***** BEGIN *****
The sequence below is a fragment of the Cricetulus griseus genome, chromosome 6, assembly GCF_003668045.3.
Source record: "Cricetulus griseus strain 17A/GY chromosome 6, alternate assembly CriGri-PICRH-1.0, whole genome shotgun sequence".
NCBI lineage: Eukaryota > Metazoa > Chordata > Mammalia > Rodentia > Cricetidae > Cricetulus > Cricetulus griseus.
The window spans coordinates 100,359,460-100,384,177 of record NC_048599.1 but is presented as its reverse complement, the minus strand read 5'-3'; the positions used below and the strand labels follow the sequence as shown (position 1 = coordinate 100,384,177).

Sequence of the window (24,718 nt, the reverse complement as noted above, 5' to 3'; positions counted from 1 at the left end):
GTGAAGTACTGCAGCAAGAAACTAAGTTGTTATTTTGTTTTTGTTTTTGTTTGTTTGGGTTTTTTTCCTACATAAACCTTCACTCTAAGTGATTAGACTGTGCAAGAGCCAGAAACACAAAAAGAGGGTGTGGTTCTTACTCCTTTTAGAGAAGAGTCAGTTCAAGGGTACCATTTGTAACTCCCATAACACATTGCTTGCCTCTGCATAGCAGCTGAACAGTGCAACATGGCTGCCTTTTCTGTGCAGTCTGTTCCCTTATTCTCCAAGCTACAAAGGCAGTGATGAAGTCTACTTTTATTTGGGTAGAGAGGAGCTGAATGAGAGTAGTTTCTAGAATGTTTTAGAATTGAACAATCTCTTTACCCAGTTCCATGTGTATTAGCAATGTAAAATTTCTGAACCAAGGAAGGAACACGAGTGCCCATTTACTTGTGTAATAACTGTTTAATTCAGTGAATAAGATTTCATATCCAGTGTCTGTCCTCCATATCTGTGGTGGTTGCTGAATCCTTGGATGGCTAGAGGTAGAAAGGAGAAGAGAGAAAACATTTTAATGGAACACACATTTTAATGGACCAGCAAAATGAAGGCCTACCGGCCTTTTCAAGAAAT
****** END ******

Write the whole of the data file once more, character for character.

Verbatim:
The sequence below is a fragment of the Cricetulus griseus genome, chromosome 6, assembly GCF_003668045.3.
Source record: "Cricetulus griseus strain 17A/GY chromosome 6, alternate assembly CriGri-PICRH-1.0, whole genome shotgun sequence".
NCBI lineage: Eukaryota > Metazoa > Chordata > Mammalia > Rodentia > Cricetidae > Cricetulus > Cricetulus griseus.
The window spans coordinates 100,359,460-100,384,177 of record NC_048599.1 but is presented as its reverse complement, the minus strand read 5'-3'; the positions used below and the strand labels follow the sequence as shown (position 1 = coordinate 100,384,177).

Sequence of the window (24,718 nt, the reverse complement as noted above, 5' to 3'; positions counted from 1 at the left end):
GTGAAGTACTGCAGCAAGAAACTAAGTTGTTATTTTGTTTTTGTTTTTGTTTGTTTGGGTTTTTTTCCTACATAAACCTTCACTCTAAGTGATTAGACTGTGCAAGAGCCAGAAACACAAAAAGAGGGTGTGGTTCTTACTCCTTTTAGAGAAGAGTCAGTTCAAGGGTACCATTTGTAACTCCCATAACACATTGCTTGCCTCTGCATAGCAGCTGAACAGTGCAACATGGCTGCCTTTTCTGTGCAGTCTGTTCCCTTATTCTCCAAGCTACAAAGGCAGTGATGAAGTCTACTTTTATTTGGGTAGAGAGGAGCTGAATGAGAGTAGTTTCTAGAATGTTTTAGAATTGAACAATCTCTTTACCCAGTTCCATGTGTATTAGCAATGTAAAATTTCTGAACCAAGGAAGGAACACGAGTGCCCATTTACTTGTGTAATAACTGTTTAATTCAGTGAATAAGATTTCATATCCAGTGTCTGTCCTCCATATCTGTGGTGGTTGCTGAATCCTTGGATGGCTAGAGGTAGAAAGGAGAAGAGAGAAAACATTTTAATGGAACACACATTTTAATGGACCAGCAAAATGAAGGCCTACCGGCCTTTTCAAGAAAT